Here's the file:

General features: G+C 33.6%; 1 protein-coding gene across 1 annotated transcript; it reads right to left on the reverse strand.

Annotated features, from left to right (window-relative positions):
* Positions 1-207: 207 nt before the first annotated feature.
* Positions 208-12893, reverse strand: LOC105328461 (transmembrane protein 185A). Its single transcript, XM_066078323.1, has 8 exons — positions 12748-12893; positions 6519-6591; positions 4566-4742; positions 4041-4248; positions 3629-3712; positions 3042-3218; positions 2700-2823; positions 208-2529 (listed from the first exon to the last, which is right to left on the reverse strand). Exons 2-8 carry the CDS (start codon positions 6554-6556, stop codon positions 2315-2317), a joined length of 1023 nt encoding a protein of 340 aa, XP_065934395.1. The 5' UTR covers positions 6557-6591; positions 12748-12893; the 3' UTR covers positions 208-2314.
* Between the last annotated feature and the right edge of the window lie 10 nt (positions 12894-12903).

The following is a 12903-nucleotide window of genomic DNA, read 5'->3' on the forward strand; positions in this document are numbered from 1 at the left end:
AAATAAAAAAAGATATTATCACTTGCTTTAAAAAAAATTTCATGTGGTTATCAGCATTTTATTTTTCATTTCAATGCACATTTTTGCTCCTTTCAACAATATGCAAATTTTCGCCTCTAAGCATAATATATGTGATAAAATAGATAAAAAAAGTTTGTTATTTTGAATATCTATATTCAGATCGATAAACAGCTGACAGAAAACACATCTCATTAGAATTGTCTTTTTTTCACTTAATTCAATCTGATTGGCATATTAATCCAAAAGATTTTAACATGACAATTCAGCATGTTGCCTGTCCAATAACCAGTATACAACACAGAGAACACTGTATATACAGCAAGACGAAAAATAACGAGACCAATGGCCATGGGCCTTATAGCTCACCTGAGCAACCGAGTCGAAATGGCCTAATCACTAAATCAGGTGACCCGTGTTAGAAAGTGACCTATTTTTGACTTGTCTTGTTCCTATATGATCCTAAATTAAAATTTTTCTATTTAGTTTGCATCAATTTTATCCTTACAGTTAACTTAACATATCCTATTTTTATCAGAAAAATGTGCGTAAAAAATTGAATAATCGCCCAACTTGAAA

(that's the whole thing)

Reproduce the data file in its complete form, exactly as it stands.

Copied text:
General features: G+C 33.6%; 1 protein-coding gene across 1 annotated transcript; it reads right to left on the reverse strand.

Annotated features, from left to right (window-relative positions):
* Positions 1-207: 207 nt before the first annotated feature.
* Positions 208-12893, reverse strand: LOC105328461 (transmembrane protein 185A). Its single transcript, XM_066078323.1, has 8 exons — positions 12748-12893; positions 6519-6591; positions 4566-4742; positions 4041-4248; positions 3629-3712; positions 3042-3218; positions 2700-2823; positions 208-2529 (listed from the first exon to the last, which is right to left on the reverse strand). Exons 2-8 carry the CDS (start codon positions 6554-6556, stop codon positions 2315-2317), a joined length of 1023 nt encoding a protein of 340 aa, XP_065934395.1. The 5' UTR covers positions 6557-6591; positions 12748-12893; the 3' UTR covers positions 208-2314.
* Between the last annotated feature and the right edge of the window lie 10 nt (positions 12894-12903).

The following is a 12903-nucleotide window of genomic DNA, read 5'->3' on the forward strand; positions in this document are numbered from 1 at the left end:
AAATAAAAAAAGATATTATCACTTGCTTTAAAAAAAATTTCATGTGGTTATCAGCATTTTATTTTTCATTTCAATGCACATTTTTGCTCCTTTCAACAATATGCAAATTTTCGCCTCTAAGCATAATATATGTGATAAAATAGATAAAAAAAGTTTGTTATTTTGAATATCTATATTCAGATCGATAAACAGCTGACAGAAAACACATCTCATTAGAATTGTCTTTTTTTCACTTAATTCAATCTGATTGGCATATTAATCCAAAAGATTTTAACATGACAATTCAGCATGTTGCCTGTCCAATAACCAGTATACAACACAGAGAACACTGTATATACAGCAAGACGAAAAATAACGAGACCAATGGCCATGGGCCTTATAGCTCACCTGAGCAACCGAGTCGAAATGGCCTAATCACTAAATCAGGTGACCCGTGTTAGAAAGTGACCTATTTTTGACTTGTCTTGTTCCTATATGATCCTAAATTAAAATTTTTCTATTTAGTTTGCATCAATTTTATCCTTACAGTTAACTTAACATATCCTATTTTTATCAGAAAAATGTGCGTAAAAAATTGAATAATCGCCCAACTTGAAA